The explosions unseated the cross-members of the bridge, causing metal and stone to drop onto the road. They also lifted up the great weight of the Pacific, but within seconds the engine and tender also dropped, slowly twisting sideways until they collapsed onto the rubble beneath. The following flatbed wagons of heavy artillery and munitions wagons were dragged down after them, spewing forth Krupp anti-tank guns and Opel lorries.
The roar of the detonations and the subsequent smashing and crashing of rolling stock and vehicles obliterated the previous hours of patient silence. The fading daylight was a brief memory as dust and smoke and fumes blackened the air. Added to it was smoke from bales of burning straw rolled down into the cutting to illuminate enemy targets and to cause more confusion.
And this was just the beginning.
The howling screech of buckling metal continued as freight wagons and carriages were dragged down on top of the wrecked burning Pacific. Those farther back on the line piled into each other and were lifted up into the air to stand like nightmare fairground rides. Others were heaved off the track to lie buckled and overturned on the gravel at the base of the cutting. Shouting curses, the Resistance fighters sniped at surviving soldiers as they scrambled from the wreckage.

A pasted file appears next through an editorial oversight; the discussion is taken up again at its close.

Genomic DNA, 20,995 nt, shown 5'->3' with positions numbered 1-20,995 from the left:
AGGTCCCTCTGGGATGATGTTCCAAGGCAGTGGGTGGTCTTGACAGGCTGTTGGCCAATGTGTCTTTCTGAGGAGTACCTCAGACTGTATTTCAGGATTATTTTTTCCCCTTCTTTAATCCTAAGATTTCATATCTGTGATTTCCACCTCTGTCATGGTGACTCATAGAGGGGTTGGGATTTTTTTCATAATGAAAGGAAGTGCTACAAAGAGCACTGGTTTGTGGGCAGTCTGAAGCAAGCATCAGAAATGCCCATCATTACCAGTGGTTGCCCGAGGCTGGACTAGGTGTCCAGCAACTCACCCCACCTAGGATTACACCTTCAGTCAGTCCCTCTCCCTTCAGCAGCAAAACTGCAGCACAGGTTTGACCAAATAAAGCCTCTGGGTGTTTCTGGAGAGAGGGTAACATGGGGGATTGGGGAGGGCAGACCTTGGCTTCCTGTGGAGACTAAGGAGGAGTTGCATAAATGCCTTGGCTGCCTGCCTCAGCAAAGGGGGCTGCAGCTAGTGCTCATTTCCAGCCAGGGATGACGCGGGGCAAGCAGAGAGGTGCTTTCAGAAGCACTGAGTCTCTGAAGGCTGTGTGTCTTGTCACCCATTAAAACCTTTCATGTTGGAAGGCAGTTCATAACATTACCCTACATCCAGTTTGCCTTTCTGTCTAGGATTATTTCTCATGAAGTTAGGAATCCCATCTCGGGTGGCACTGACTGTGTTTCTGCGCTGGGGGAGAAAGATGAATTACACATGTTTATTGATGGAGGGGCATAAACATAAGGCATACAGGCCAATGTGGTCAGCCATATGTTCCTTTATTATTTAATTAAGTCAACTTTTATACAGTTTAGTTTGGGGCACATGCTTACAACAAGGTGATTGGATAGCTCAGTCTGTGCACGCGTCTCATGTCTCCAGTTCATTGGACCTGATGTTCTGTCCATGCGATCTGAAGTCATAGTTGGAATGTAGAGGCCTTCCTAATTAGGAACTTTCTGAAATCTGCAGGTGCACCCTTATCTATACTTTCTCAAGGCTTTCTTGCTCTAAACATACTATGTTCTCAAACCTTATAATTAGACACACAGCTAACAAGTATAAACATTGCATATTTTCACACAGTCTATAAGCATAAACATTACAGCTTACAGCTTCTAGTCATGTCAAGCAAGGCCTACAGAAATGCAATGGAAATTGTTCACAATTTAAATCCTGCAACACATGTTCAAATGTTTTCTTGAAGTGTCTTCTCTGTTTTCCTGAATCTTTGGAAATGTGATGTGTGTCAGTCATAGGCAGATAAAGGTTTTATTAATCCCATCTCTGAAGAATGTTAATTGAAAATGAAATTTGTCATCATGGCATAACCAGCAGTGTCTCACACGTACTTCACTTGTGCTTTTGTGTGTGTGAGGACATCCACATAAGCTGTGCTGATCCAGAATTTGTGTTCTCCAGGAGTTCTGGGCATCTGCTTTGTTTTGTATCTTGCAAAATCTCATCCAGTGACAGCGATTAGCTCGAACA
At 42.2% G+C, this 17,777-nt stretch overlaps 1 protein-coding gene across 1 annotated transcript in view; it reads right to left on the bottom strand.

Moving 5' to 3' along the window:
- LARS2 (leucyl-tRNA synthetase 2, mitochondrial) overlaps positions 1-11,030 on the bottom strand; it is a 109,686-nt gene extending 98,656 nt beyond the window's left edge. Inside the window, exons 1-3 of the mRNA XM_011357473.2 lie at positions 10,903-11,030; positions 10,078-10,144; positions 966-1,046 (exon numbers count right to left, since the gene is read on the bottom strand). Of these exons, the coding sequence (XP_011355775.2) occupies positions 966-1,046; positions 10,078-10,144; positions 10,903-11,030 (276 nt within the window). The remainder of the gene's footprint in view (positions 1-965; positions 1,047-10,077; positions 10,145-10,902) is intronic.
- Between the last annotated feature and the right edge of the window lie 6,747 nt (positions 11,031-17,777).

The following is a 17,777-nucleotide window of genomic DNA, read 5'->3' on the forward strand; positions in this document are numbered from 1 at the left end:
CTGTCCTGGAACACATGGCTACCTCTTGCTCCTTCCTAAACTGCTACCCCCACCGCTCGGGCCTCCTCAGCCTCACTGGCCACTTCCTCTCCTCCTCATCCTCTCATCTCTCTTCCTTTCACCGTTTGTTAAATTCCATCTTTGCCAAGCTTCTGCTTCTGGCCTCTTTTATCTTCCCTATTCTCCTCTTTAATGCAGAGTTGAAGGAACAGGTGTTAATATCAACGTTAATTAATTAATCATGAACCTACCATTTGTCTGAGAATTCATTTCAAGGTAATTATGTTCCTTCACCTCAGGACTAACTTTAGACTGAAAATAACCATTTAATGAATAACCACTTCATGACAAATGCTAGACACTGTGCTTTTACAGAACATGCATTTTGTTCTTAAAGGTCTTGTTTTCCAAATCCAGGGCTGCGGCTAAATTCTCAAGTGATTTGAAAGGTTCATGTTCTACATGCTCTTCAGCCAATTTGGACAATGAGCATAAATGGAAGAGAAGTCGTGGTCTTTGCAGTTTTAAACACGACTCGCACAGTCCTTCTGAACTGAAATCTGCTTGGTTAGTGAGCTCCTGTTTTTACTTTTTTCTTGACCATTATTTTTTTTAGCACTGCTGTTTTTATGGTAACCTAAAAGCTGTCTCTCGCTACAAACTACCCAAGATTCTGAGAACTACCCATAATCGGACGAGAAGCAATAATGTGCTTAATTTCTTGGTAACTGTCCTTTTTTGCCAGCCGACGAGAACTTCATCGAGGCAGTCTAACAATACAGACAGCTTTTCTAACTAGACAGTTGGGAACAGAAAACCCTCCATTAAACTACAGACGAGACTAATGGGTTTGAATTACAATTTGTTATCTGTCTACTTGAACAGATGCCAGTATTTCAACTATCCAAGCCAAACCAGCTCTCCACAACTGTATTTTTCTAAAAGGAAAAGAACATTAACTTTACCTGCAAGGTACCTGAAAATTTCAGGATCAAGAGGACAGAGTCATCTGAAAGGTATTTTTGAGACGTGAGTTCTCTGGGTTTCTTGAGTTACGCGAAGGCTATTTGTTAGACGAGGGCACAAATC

The Germans valiantly fought back but in spite of their superior military training they were being exterminated.
The only serious retaliation came from an anti-aircraft gun, known colloquially as an Acht-Acht (Eighty-eight), at the rear of the train, which was firing 88mm shells. Its wheels were still fastened to the flatbed that remained undisturbed on the railway lines. The gun crew pounded the top of the cutting, blowing up Maquisards and severing tree trunks that fell and crushed others.
Claude ran back and forth along the top of the cutting, urging on his patriots, feeding them spare ammunition and encouragement and firing along with them. Marie-Claire, motivated by adrenaline and a manic urge to destroy not just an enemy, but also a demonic fascist one at that, emptied her pistol within seconds. As she reloaded she heard the Acht-Acht booming in the near distance.
Now that was a trophy worthy of her skill and dedication.
Without a second’s further consideration, she slithered down into the bloody carnage, skipped over bodies, and ducked and dived under and through the train wreckage. Occasionally shooting, occasionally slicing a throat, she finally worked her way around an upturned stores wagon and came upon the brute of a gun. Above her head a heart-stopping ear-bursting detonation occurred as another 88 shell punched its way out of the barrel. The steel flatbed shook from the recoil.